It is especially during these first few weeks of the new year, on the heels of the holiday blur, that I most sharply feel the loss of home. Or, more aptly, the loss of something I never had.
Twice in my life I have felt what must have been the “feeling” of home. Growing up in Golden, Colorado, right under the piney apron of the Rockies, I felt at home; the yeasty smell of hops, malt and barley from the Coors brewery even today one of my most vivid sense memories.
But I had come there from somewhere else (New Jersey), and at 17, couldn’t wait to leave. A short move up the road to Boulder for a few years to get my college degree before I followed my parents — true wanderers — to southern California, a mythic place it seemed my family had always been trying to get to.
It took years of living in southern California before I felt that might be home. After all, nearly everyone there was from somewhere else, so I could be too.
When I fell in love with a third generation Californian, got married and had two children, I felt as though I had done it. I had made my own home. In addition to building my own nest, I slid happily into the fold of my husband’s parents and his siblings. Never again would there be a question of where to spend holidays and birthdays. Traditions were built and adhered to with the blithe faith that it would always be so.
One day my husband came home and said that he had been offered a position in the Midwest. It would be a significant move up the corporate ladder for him. We believed we could transplant everything we had built to our new home, a Dutch colonial on a large corner lot in a leafy, then snowy, northern suburb of Chicago. It would be an adventure, striking out on our own. Little did I know that I would never feel settled again.
That was almost 20 years ago.
My first year in the Midwest was not pretty, and I’m not just talking about the weeks of below-zero temperatures and the hard blue ice that sheathed tree limbs, cracking them and fiercely and cavalierly flinging them to the frozen earth. I longed for southern California like a missing limb.
Now on holidays, we had to fly across the country with two young children, the four of us sleeping in twin beds and sleeping bags in my husband’s childhood bedroom.
My husband’s parents began a decline, and my marriage ended — two things I had never anticipated. Unmoored, I stayed put in the Midwest until my children left for college.
I had also fallen in love again, and so newly married, I moved to Philadelphia, where my husband lived and worked. Would this be my new home now?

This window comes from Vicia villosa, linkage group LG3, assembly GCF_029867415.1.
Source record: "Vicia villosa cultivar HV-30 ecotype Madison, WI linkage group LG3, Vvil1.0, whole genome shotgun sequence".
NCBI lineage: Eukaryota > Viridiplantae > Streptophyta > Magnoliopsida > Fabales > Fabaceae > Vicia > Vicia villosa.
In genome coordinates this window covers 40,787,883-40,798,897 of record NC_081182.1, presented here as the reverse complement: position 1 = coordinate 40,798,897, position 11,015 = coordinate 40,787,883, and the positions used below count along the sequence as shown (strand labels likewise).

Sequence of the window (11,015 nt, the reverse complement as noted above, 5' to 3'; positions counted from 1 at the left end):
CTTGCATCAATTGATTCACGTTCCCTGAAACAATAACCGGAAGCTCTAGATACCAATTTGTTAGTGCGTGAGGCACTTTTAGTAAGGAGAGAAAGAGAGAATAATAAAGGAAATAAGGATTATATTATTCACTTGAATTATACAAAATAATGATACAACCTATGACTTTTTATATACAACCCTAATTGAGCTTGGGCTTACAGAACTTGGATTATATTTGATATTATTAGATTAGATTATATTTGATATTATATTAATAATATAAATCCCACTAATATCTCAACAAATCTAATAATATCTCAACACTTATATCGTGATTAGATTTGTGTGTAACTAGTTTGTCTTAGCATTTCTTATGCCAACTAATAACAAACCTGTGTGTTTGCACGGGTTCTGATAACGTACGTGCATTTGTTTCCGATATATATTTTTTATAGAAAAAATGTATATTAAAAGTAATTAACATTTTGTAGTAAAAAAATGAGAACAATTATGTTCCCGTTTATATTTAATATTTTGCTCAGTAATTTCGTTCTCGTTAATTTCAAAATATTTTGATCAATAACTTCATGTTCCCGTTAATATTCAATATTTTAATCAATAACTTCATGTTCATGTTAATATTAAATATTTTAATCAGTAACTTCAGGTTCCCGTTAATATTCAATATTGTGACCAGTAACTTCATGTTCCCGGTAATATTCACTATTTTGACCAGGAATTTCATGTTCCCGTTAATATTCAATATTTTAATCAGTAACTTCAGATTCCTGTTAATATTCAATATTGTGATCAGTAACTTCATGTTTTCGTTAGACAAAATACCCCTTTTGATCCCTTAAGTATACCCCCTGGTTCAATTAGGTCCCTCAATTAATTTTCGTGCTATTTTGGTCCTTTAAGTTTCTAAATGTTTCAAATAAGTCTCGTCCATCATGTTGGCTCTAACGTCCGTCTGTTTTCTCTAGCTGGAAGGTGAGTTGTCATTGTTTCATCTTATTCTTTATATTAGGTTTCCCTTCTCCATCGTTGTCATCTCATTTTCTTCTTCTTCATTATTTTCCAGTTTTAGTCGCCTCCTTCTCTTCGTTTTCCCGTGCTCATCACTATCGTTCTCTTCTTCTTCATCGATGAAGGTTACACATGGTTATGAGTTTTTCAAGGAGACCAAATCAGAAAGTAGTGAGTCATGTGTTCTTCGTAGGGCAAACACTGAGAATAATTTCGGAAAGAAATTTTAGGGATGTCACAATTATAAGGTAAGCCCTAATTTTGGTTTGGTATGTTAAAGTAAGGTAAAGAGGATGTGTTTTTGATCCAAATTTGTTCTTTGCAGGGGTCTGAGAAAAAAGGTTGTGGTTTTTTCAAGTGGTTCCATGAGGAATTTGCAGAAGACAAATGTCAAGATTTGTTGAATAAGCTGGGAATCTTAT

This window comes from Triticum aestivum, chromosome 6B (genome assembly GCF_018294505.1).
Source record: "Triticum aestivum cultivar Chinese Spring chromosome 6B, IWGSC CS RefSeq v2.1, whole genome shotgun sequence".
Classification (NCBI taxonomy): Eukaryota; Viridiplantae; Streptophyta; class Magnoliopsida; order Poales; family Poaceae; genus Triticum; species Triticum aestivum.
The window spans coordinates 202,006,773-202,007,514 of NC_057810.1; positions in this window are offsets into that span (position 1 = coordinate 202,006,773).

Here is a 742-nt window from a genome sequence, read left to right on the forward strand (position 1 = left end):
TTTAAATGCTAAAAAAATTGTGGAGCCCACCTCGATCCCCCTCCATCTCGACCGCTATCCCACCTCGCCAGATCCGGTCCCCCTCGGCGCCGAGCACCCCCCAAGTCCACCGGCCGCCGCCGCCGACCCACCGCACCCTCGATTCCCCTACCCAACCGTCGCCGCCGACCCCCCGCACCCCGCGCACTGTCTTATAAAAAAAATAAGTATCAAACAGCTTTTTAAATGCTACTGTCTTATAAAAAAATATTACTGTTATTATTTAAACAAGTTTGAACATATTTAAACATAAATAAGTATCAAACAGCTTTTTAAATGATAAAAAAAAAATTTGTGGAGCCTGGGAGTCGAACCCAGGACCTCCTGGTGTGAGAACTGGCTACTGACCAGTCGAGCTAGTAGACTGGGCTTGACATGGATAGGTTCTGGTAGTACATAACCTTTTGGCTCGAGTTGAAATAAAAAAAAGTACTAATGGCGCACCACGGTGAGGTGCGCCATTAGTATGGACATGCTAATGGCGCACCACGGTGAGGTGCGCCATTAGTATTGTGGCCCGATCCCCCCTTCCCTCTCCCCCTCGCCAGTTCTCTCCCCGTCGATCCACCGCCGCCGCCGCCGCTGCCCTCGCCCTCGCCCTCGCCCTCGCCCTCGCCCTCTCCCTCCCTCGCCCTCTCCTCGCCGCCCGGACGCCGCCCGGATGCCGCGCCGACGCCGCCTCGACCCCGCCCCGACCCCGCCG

My son was in Massachusetts, my daughter in Chicago, my first husband in Connecticut, my parents and siblings still in Colorado and California. I never knew where to go “home for the holidays.” I studied holiday cards with their photos of happy, intact extended families, with the longing that accompanies the hard knowledge that you will never have that very thing you long for.
When I am traveling and a seatmate asks me, as we land, if this (wherever this is) is my home, I stammer a vague answer. I cast about in my mind for a picture of home. What does it look like? And why does it elude me?
Maybe at a certain time in your life you have to let go of a certain notion of home. My beloved mother-in-law, Louise, whom I could never imagine anywhere but the home she had so lovingly made and lived in for nearly 50 years, died alone in a nursing home. I doubt whether she ever thought of that place as home.
When I travel back to the cities and towns where I once lived, I am always compelled to drive past the houses where I lived. I slow down and try to picture the girl or the woman I was in those homes. She is still there, in my memory; skipping rope, hanging the Beatrix Potter wallpaper for her baby girl’s room, planting English poppies near the front door, perched on a ladder stenciling the family room with little blue cottagey houses.
Now I wonder: Was I truly at home in all those different houses? Or was I always on my way to somewhere else? Maybe I will always have this part of me that imagines those parallel lives I might have led if I had stayed put. The lives where I still felt at home.
Kathy Stevenson’s work appears regularly on NewsWorks. Her essays have appeared in many major newspapers and magazines. Her historical novel The Lake Poet was published in 2001 and she has published two essay collections. In 2010, her short story collection Death, Divorce, and Other Tales of Women’s Liberation was published as an e-book on Amazon’s Kindle. She received an M.F.A. in creative writing from Bennington College in Vermont.